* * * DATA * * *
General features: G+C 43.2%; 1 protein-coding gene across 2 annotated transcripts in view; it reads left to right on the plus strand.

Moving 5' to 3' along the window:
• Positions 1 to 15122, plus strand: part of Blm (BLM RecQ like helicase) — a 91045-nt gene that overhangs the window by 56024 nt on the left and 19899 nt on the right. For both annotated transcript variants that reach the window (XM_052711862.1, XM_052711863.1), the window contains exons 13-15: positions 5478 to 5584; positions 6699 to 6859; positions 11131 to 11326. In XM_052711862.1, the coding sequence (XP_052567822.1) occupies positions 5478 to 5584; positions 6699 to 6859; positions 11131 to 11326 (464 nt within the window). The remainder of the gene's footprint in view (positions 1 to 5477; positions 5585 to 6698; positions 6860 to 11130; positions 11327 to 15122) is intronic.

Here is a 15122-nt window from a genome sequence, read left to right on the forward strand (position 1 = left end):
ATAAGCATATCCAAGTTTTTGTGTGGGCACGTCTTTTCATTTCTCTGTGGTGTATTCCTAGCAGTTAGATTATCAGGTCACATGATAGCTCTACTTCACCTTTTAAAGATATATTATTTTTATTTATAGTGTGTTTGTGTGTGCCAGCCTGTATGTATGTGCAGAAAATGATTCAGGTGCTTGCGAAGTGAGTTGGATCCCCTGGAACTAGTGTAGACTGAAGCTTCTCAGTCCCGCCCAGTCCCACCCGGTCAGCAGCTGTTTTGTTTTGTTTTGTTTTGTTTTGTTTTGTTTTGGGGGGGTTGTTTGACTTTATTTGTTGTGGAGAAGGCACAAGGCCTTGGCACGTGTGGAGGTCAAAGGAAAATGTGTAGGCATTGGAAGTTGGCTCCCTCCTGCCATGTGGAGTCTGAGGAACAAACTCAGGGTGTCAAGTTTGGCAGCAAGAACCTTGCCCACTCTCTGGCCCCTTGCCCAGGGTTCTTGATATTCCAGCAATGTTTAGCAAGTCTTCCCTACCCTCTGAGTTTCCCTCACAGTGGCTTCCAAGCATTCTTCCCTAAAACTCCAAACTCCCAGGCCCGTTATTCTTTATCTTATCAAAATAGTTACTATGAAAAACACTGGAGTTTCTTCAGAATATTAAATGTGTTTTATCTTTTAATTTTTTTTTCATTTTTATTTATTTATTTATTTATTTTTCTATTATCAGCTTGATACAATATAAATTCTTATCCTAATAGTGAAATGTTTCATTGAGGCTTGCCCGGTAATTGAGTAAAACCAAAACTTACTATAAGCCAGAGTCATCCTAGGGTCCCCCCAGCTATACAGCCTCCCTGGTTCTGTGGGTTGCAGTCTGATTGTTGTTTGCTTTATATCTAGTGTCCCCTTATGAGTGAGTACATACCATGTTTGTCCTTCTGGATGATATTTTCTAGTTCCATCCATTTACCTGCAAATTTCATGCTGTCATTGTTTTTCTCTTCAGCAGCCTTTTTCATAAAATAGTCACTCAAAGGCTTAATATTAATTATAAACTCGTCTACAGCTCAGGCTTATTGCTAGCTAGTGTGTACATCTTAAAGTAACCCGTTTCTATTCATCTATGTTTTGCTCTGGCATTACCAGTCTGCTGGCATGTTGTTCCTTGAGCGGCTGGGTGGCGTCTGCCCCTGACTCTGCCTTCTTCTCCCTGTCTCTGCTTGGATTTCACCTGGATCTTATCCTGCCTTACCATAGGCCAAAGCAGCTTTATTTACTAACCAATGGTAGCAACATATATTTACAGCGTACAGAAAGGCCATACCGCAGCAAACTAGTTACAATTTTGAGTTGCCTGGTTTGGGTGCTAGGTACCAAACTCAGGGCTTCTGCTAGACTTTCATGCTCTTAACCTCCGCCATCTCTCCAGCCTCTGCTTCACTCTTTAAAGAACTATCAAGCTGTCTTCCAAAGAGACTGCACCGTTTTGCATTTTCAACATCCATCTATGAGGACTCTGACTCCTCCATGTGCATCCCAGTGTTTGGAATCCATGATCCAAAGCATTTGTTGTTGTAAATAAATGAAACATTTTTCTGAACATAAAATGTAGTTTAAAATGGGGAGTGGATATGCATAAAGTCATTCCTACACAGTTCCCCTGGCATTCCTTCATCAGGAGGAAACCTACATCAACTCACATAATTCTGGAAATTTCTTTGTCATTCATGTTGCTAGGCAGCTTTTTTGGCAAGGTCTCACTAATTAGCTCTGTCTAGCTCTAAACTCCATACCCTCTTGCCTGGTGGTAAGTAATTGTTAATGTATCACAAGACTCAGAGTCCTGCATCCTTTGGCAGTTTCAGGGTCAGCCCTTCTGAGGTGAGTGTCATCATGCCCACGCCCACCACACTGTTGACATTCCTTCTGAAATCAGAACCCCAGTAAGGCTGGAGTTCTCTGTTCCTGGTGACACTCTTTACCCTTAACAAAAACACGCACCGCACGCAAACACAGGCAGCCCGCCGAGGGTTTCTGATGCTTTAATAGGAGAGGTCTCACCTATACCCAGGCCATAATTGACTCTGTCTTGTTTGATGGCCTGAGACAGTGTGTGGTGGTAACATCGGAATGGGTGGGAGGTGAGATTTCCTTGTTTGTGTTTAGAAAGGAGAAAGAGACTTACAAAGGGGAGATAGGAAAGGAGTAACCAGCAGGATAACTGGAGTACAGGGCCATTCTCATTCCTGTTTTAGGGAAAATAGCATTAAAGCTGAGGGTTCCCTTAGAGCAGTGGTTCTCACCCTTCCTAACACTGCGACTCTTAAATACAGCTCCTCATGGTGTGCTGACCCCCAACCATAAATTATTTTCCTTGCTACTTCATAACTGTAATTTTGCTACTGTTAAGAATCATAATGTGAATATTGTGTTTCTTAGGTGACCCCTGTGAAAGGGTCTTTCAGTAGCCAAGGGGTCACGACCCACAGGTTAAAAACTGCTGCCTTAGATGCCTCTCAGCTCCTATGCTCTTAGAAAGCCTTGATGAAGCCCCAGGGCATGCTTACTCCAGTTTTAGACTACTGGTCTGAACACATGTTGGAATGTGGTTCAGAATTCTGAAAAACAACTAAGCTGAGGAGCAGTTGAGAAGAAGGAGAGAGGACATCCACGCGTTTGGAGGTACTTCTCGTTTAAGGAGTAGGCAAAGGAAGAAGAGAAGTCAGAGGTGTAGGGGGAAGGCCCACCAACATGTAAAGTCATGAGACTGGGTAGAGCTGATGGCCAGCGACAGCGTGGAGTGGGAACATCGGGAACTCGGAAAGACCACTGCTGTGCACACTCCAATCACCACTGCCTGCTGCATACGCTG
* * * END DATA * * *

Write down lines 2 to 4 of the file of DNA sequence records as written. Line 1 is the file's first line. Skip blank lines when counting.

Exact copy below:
Moving 5' to 3' along the window:
• Positions 1 to 15122, plus strand: part of Blm (BLM RecQ like helicase) — a 91045-nt gene that overhangs the window by 56024 nt on the left and 19899 nt on the right. For both annotated transcript variants that reach the window (XM_052711862.1, XM_052711863.1), the window contains exons 13-15: positions 5478 to 5584; positions 6699 to 6859; positions 11131 to 11326. In XM_052711862.1, the coding sequence (XP_052567822.1) occupies positions 5478 to 5584; positions 6699 to 6859; positions 11131 to 11326 (464 nt within the window). The remainder of the gene's footprint in view (positions 1 to 5477; positions 5585 to 6698; positions 6860 to 11130; positions 11327 to 15122) is intronic.

Here is a 15122-nt window from a genome sequence, read left to right on the forward strand (position 1 = left end):